The dancers totaling fourteen in age group of 15 and above, showed basic stance, turned into circles, showed how they lifted their bodies in jumps, extended their arms and with perfect synchronization executed Odissi movements. They gave glimpses of their training and preparations for performing dance numbers. Some of them like Urmi, Akshiti, Prithvi, Shravasti, Arati, Jena, Prabha to name a few danced with others with prior rehearsals in unison. Surupa explained and showed how gradually a dancer is trained. What appeared simple developed into complex time cycle, rhythm and was full of joyous feelings. A prayer in praise of Lord Ganapati was performed by a group of fourteen dancers. The original choreography by Guru Kelucharan Mohapatra was restaged by Surupa. The flawless performance by the dancers striking sculpturesque postures, describing the attributes of dancing Ganapati were imaginatively choreographed in a group presentation. When one saw it, one immediately admired the patience with which the step by step training was given and movements were grasped by them. When they completed the prayer and stood in half crescent formation on stage, one saw their disciplined manner of standing on the stage and also imaginatively choreographed exits.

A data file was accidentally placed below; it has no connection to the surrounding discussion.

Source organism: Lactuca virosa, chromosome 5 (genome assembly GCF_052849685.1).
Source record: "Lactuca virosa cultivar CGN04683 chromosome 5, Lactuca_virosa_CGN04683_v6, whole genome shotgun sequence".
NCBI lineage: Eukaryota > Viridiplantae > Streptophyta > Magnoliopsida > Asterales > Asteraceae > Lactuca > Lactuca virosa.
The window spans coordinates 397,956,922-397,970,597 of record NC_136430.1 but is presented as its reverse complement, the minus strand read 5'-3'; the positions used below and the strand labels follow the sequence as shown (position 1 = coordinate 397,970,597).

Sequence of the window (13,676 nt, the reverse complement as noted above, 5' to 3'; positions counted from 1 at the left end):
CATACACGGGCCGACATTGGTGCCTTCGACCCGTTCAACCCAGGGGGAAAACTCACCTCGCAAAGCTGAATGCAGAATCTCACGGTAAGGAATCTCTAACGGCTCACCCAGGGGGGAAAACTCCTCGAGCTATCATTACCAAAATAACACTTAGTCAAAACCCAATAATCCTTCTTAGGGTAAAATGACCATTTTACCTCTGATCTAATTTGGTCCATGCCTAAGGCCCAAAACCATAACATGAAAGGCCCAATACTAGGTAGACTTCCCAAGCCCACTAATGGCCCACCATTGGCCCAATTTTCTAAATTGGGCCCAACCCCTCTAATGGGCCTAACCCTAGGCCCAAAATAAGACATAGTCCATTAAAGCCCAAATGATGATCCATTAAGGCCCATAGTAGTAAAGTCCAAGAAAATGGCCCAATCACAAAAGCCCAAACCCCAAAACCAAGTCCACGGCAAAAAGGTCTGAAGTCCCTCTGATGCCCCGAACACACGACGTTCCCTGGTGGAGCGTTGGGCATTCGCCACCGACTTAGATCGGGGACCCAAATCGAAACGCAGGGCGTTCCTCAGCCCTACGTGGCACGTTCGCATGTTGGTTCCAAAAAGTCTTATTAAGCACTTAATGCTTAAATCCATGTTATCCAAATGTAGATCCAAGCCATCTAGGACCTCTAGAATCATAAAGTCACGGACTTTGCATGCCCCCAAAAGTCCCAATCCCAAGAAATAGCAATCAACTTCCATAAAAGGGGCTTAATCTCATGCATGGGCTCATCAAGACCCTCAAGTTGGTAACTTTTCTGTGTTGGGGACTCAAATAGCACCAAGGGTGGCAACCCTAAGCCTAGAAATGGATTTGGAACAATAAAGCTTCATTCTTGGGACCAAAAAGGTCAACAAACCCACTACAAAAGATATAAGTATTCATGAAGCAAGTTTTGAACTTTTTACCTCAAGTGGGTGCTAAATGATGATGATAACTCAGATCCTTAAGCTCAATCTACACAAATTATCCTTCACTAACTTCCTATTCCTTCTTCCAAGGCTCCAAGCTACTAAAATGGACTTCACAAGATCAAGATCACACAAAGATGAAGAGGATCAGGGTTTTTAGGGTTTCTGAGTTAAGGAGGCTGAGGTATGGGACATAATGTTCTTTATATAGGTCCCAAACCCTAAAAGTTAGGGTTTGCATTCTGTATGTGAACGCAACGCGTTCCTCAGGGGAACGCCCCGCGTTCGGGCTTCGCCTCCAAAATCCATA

Bijayini Satpathy

Bijayini, Surupa, Pavithra
               


senior dancers


A traditional pure dance number Basanta Pallavi was for the first time performed by a group of four dancers from Nrityagram, some from summer course, some training for a brief period. Urmi, Akshati, Prithvi and Shravasti were selected to present this Pallavi. The dhyana shloka, describing the image of Basanta raga enacted by dancers through hand gestures, mudras and body positions, turning into trees, buds and blossoming into flowers, gentle breeze and so on creating the celebrated ambience of spring won instant applause as the music enchanted one and all. The music by legendary late Bhubaneswar Misra is so evergreen and lifts the item to an aesthetic experience.